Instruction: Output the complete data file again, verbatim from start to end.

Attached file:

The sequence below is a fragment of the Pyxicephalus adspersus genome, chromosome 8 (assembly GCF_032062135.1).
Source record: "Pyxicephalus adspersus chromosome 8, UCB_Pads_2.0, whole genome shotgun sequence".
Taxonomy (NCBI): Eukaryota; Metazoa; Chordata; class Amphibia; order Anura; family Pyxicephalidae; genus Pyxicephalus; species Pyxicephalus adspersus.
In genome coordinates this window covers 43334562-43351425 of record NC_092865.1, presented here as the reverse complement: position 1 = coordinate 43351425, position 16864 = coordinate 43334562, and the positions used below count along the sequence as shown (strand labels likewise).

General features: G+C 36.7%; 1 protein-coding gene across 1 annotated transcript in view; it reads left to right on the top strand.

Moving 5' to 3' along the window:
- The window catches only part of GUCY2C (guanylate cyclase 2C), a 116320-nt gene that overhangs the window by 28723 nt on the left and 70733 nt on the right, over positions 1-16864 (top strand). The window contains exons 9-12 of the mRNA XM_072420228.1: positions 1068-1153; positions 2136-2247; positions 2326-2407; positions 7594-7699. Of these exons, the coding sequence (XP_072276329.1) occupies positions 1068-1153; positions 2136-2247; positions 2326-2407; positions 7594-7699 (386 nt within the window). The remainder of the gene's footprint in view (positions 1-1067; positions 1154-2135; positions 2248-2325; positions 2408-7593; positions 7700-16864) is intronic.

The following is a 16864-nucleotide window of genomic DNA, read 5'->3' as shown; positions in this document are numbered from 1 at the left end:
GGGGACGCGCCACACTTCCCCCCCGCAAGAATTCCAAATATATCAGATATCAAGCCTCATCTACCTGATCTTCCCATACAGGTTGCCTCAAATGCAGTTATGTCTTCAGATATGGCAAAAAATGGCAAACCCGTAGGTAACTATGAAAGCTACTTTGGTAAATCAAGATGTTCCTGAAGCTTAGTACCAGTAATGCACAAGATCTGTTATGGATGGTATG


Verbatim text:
The sequence below is a fragment of the Pyxicephalus adspersus genome, chromosome 8 (assembly GCF_032062135.1).
Source record: "Pyxicephalus adspersus chromosome 8, UCB_Pads_2.0, whole genome shotgun sequence".
Taxonomy (NCBI): Eukaryota; Metazoa; Chordata; class Amphibia; order Anura; family Pyxicephalidae; genus Pyxicephalus; species Pyxicephalus adspersus.
In genome coordinates this window covers 43334562-43351425 of record NC_092865.1, presented here as the reverse complement: position 1 = coordinate 43351425, position 16864 = coordinate 43334562, and the positions used below count along the sequence as shown (strand labels likewise).

General features: G+C 36.7%; 1 protein-coding gene across 1 annotated transcript in view; it reads left to right on the top strand.

Moving 5' to 3' along the window:
- The window catches only part of GUCY2C (guanylate cyclase 2C), a 116320-nt gene that overhangs the window by 28723 nt on the left and 70733 nt on the right, over positions 1-16864 (top strand). The window contains exons 9-12 of the mRNA XM_072420228.1: positions 1068-1153; positions 2136-2247; positions 2326-2407; positions 7594-7699. Of these exons, the coding sequence (XP_072276329.1) occupies positions 1068-1153; positions 2136-2247; positions 2326-2407; positions 7594-7699 (386 nt within the window). The remainder of the gene's footprint in view (positions 1-1067; positions 1154-2135; positions 2248-2325; positions 2408-7593; positions 7700-16864) is intronic.

The following is a 16864-nucleotide window of genomic DNA, read 5'->3' as shown; positions in this document are numbered from 1 at the left end:
GGGGACGCGCCACACTTCCCCCCCGCAAGAATTCCAAATATATCAGATATCAAGCCTCATCTACCTGATCTTCCCATACAGGTTGCCTCAAATGCAGTTATGTCTTCAGATATGGCAAAAAATGGCAAACCCGTAGGTAACTATGAAAGCTACTTTGGTAAATCAAGATGTTCCTGAAGCTTAGTACCAGTAATGCACAAGATCTGTTATGGATGGTATG